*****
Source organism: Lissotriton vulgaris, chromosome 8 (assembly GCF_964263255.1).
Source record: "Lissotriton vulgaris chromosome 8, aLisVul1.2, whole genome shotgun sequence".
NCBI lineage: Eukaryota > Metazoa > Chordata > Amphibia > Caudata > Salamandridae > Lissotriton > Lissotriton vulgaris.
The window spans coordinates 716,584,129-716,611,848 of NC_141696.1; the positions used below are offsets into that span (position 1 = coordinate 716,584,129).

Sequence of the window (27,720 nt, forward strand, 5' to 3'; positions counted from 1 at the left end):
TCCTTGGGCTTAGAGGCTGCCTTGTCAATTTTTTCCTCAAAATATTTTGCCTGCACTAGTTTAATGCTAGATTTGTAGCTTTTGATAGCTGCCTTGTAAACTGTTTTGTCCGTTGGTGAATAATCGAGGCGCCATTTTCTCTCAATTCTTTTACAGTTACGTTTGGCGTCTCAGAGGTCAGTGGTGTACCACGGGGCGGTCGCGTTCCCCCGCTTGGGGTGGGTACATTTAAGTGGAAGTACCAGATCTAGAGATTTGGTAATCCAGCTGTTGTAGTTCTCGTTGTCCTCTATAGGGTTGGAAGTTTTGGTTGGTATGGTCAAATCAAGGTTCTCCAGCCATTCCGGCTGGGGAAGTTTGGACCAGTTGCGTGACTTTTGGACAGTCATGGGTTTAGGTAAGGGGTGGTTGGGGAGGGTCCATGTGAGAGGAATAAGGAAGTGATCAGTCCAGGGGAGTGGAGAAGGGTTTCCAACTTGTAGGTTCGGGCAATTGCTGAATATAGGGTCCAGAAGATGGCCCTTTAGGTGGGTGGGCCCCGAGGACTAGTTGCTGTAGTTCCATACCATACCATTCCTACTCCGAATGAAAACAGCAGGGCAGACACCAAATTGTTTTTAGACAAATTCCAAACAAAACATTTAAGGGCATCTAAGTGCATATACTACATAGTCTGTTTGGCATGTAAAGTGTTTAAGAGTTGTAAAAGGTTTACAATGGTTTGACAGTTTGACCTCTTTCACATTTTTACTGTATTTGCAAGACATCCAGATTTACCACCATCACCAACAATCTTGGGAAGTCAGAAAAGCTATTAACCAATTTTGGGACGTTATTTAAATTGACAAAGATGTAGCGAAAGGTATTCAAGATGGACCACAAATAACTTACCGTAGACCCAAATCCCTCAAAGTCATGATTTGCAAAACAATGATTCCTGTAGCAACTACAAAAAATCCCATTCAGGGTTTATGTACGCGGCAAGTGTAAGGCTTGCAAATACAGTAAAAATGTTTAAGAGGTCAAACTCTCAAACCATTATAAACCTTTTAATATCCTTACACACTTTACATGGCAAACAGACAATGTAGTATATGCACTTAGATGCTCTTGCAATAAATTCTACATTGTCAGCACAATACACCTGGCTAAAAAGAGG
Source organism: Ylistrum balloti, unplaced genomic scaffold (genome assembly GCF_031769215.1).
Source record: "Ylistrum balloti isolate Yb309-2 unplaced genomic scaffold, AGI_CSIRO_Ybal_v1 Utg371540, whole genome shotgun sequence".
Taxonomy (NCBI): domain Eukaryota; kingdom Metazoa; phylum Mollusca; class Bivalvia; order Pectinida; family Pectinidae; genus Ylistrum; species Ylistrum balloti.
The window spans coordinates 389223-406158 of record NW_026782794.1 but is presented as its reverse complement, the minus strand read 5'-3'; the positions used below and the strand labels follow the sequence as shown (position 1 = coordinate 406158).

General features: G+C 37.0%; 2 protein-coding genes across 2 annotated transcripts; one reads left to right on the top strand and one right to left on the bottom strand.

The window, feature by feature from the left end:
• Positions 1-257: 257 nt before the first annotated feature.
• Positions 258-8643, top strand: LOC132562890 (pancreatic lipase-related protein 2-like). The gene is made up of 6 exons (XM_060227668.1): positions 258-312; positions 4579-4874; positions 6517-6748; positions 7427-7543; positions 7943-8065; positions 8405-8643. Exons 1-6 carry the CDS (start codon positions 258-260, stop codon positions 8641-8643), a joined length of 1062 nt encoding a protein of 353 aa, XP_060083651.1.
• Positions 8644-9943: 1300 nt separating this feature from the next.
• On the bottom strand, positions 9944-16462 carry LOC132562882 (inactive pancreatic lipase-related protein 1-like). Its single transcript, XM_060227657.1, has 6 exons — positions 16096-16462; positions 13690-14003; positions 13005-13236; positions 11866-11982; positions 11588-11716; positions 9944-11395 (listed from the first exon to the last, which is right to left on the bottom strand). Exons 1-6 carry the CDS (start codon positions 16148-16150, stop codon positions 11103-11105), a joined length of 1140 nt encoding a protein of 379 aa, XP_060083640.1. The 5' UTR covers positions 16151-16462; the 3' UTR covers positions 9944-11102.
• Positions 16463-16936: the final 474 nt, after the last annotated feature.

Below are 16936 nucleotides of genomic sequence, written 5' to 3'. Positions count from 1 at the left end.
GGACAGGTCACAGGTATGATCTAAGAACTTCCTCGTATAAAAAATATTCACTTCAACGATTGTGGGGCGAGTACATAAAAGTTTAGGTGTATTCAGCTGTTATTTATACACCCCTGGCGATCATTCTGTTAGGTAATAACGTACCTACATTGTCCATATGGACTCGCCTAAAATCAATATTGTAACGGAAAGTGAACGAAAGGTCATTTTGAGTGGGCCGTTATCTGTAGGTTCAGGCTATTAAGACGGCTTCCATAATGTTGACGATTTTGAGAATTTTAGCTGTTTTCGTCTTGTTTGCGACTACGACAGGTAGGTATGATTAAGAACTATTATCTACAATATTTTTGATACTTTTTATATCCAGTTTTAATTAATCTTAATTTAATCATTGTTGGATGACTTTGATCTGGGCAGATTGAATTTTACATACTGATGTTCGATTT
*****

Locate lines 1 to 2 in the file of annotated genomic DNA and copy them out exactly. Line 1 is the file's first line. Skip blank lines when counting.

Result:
Source organism: Lissotriton vulgaris, chromosome 8 (assembly GCF_964263255.1).
Source record: "Lissotriton vulgaris chromosome 8, aLisVul1.2, whole genome shotgun sequence".